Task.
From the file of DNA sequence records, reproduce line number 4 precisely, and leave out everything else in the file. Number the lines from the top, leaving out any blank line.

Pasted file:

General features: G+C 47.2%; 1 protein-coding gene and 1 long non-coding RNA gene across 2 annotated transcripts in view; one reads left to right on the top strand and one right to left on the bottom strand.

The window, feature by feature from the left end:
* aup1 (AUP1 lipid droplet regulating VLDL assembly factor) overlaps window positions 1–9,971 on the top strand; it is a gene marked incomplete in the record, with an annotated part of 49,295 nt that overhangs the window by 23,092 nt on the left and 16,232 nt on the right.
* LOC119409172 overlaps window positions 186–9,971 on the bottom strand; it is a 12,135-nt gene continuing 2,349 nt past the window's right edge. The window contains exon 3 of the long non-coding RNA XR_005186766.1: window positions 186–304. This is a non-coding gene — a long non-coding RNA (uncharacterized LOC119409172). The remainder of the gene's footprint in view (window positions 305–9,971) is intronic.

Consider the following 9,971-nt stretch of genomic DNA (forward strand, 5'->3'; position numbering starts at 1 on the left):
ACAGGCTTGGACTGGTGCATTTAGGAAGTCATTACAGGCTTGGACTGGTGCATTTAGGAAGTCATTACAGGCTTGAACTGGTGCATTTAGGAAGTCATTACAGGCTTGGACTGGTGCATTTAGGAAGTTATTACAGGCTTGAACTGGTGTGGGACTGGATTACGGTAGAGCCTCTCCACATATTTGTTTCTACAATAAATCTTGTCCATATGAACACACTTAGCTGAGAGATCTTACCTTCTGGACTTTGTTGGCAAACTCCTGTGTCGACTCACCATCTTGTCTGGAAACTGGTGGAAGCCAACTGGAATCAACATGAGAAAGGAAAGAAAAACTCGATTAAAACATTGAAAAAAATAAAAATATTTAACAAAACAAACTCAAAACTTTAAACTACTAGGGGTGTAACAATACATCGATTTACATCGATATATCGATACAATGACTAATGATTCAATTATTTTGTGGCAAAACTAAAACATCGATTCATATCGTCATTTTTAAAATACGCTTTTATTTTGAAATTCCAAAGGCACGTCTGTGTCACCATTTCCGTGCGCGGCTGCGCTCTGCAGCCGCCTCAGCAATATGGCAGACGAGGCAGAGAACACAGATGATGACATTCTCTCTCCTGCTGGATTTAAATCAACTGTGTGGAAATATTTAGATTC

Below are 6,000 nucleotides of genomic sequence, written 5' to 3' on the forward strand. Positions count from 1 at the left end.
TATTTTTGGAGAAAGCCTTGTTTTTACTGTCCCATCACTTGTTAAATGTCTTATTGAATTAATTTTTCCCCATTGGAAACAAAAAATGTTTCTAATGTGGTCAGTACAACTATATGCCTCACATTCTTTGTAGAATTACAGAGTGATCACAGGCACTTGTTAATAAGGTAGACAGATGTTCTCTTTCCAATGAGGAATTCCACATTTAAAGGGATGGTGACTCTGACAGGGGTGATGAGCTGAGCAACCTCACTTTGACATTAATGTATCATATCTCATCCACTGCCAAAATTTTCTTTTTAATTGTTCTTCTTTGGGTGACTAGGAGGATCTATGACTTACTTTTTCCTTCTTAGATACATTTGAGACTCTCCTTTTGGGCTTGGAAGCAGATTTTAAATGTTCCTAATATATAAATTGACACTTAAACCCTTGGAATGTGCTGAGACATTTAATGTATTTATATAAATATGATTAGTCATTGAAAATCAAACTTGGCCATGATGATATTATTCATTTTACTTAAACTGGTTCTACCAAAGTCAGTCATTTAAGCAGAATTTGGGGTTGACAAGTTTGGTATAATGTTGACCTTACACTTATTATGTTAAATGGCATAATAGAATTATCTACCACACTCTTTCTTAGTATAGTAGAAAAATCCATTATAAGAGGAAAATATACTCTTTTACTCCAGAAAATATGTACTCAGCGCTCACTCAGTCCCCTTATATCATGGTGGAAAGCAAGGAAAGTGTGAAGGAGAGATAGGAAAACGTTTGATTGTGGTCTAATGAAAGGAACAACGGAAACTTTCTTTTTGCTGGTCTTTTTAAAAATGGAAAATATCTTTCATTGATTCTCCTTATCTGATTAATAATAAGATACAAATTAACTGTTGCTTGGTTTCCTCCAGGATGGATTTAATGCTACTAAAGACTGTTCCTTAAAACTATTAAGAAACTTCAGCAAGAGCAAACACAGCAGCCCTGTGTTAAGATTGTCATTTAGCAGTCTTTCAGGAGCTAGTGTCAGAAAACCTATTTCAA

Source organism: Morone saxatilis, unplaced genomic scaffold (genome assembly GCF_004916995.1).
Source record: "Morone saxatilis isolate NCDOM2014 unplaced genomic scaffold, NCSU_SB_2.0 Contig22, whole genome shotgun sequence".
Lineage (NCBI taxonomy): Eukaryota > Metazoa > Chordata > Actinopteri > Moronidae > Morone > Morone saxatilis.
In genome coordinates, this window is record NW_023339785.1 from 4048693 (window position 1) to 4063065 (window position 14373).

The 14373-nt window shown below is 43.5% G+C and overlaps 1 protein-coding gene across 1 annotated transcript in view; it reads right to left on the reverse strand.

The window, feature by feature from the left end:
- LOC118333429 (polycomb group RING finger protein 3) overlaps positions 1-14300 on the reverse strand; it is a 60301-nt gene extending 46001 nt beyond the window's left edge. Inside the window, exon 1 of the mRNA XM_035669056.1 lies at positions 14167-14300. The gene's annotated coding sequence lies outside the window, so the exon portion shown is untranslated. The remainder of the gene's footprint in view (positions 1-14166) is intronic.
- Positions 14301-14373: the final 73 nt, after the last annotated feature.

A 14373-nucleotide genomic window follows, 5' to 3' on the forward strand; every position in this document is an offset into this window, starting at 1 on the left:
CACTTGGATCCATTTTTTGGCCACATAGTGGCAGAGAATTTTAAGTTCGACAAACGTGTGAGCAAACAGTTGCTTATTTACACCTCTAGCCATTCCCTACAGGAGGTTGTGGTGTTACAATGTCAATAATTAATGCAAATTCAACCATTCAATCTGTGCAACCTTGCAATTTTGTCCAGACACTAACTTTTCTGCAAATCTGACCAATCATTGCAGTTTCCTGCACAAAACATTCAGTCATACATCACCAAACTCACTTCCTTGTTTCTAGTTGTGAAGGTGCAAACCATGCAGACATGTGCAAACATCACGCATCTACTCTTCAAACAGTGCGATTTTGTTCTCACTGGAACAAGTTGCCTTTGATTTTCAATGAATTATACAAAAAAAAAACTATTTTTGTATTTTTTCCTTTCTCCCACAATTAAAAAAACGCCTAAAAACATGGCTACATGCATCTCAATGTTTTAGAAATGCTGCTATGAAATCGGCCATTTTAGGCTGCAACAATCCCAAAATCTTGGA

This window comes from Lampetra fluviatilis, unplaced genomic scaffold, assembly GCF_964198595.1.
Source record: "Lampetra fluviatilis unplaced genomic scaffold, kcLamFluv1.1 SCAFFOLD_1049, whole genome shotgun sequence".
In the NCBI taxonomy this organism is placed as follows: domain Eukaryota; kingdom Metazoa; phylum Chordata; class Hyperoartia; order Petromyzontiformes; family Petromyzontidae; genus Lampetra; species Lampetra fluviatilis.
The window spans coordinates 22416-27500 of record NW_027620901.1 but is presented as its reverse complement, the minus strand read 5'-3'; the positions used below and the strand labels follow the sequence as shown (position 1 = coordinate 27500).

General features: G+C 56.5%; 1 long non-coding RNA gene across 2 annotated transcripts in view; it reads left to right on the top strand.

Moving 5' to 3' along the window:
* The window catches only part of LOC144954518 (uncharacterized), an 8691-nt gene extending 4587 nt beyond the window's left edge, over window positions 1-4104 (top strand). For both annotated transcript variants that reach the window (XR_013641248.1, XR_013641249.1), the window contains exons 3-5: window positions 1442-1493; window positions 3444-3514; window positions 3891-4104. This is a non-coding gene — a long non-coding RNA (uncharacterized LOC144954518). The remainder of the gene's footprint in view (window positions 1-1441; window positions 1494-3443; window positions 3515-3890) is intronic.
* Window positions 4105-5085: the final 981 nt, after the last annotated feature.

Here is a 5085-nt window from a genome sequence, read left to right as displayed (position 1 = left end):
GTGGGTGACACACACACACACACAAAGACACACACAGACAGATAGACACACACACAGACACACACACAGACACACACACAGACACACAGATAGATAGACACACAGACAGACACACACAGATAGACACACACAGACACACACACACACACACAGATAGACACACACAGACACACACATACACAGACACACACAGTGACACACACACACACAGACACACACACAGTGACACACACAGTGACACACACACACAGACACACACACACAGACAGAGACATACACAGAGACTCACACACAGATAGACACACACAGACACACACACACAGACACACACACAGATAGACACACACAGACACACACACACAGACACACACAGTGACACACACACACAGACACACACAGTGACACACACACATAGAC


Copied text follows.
* LOC119409172 overlaps window positions 186–9,971 on the bottom strand; it is a 12,135-nt gene continuing 2,349 nt past the window's right edge. The window contains exon 3 of the long non-coding RNA XR_005186766.1: window positions 186–304. This is a non-coding gene — a long non-coding RNA (uncharacterized LOC119409172). The remainder of the gene's footprint in view (window positions 305–9,971) is intronic.